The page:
BAFTA and Digital Cinema Media (DCM) have partnered on a cinema campaign, which premieres Aug. 19 across the U.K., to inspire the next generation of creative talent by showcasing the diverse range of skills and knowledge that goes into making award-winning films, games and television. The campaign, titled ‘Behind every BAFTA,’ revolves around a national cinema ad produced by DCM’s creative arm DCM Studios narrated by double BAFTA-winner Big Zuu.
The ad features actor Tom Hiddleston opening a BAFTA envelope to reveal an unidentified winner, with Big Zuu asking the audience: “If it’s your name in that envelope, who do you thank?” Behind-the-scenes content and clips from films including “Skyfall,” “Get Out” and “1917,” celebrate cast and crew behind the camera to encourage budding creative talent to see themselves in a future screen industries role. It ends with the message: “There are a lot of people behind every BAFTA. You could be one of them.”
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A supporting careers campaign led by BAFTA on its social and digital platforms will highlight free resources and guidance provided by them spanning mentoring, bursaries, networking opportunities, masterclasses and career development initiatives, to help talented people take their first step into the film, games and television industries.
The ad premieres is aimed at a broad, diverse audience and will run for seven weeks, appearing alongside films including Jordan Peele’s “Nope,” Olivia Wilde’s thriller “Don’t Worry Darling” and “Bullet Train” featuring Brad Pitt.
Watch the ad here:
Principal photography has commenced at western Sweden locations on Lukas Moodysson‘s “Together 99,” a follow up to his acclaimed 2000 film “Together.” The new film takes place in 1999, 24 years after the first film, and the commune, which has now shrunk to two people, is set for a reunion. It re-unites many of the cast, including Gustaf Hammarsten, Shanti Roney, Anja Lundqvist, Jessica Liedberg, Olle Sarri, Lisa Lindgren, Jonas Karlsson, Sten Ljunggren, Henrik Lundström, Cecilia Frode, Lars Frode, Clara Christansson Drake, David Dencik and Julia Heveus.
The film is produced by Memfis Film in co-production with SF Studios, Film i Väst and Zentropa Entertainments with support from the Swedish Film Institute and Nordisk Film & TV Fond. SF Studios will distribute the film in the Nordics and Reinvent handles international sales. “Together 99” is expected to premiere in 2023.
Evolution Mallorca International Film Festival
“An Education” filmmaker Lone Scherfig and “Victoria” actor Laia Costa will receive the 2022 Evolution Vision and Evolutionary New Talent awards respectively at the 11th Evolution Mallorca International Film Festival (Oct. 26-Nov. 1). As part of the festival’s cinematography focus, a new sidebar program for 2022, directors of photography from across the world will be invited to participate in panels and networking events, which will also serve to help educate the community of DPs in Mallorca and Europe. In addition, a DP honoree will be revealed soon.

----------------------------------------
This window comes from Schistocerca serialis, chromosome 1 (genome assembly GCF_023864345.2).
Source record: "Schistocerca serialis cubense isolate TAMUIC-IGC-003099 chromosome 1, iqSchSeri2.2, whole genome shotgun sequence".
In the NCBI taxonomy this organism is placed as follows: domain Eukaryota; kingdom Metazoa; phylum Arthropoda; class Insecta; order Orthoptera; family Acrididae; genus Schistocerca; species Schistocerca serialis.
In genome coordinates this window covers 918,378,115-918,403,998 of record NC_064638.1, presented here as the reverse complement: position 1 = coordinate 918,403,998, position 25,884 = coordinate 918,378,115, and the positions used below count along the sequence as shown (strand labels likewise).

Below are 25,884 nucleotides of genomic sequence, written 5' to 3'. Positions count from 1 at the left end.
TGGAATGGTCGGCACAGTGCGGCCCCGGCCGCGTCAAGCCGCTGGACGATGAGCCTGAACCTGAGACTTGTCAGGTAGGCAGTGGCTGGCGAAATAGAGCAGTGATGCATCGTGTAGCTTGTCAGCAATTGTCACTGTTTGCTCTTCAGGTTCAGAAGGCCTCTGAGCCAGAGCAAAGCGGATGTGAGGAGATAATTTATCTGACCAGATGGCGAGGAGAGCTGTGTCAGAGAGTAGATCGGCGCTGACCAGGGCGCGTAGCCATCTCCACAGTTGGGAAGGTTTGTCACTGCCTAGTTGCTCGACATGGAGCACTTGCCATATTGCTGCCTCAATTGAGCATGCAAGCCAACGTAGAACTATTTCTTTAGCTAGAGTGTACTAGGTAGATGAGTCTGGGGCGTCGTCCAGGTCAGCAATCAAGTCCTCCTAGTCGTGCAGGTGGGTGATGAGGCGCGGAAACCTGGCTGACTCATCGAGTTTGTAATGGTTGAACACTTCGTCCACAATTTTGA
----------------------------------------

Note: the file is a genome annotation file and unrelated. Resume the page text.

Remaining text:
Carlotta Rossi has begun the process of recognition of paternity at the Court of Rome, to be legally known as the daughter of actor Bud Spencer, who died in 2016, reputed Italian newspaper Corriere Della Serra reports. Along with Terence Hill, Spencer formed one half of a comedy pair who starred in several hit films including “They Call Me Trinity,” “Trinity Is Still My Name,” “I’m for the Hippopotamus,” “Who Finds a Friend Finds a Treasure” and “Miami Supercops.”
Rossi, a television executive based in London, has written a memoir titled “Cut in Half,” under the name Carlotta Rossi Spencer. In the introduction to the book she writes: “My mother loved my father for her entire life, even though he never legitimized my existence by giving me his last name, since it is a heavy-weight one. My mother has secretly cultivated a paradoxical and magical love for him. He appeared as the gentle giant who protected the weak with epic fist fights on the screen, the one who’d gobble entire skillets of beans. For me, he was gentle in the money he’d lavish on us because he was rich and famous, but it wasn’t appropriate for his real family to find out about me.”
Doha Debates and film cooperative Muzungu Producciones have teamed for a four-part global short documentary series focused on the role of music in fostering youth social movements. The first film, “Raising Their Voice: Ettijah,” was shot by emerging Palestinian filmmakers Nour Abu Kamal and Tamara Abu Laban, and profiles an all-women hip-hop group who perform inside Dheisheh refugee camp near Bethlehem. The film premiered at the Amman International Film Festival in Jordan in July. Other forthcoming films in the series, also shot by local, emerging filmmakers, will focus on musicians and burgeoning youth social movements in Brazil, Senegal and Greece.
Doha Debates is a production of Qatar Foundation, a state-led nonprofit organization in Qatar led by Sheikha Mozah Bint Nasser Al-Missned.
Watch the film Here:
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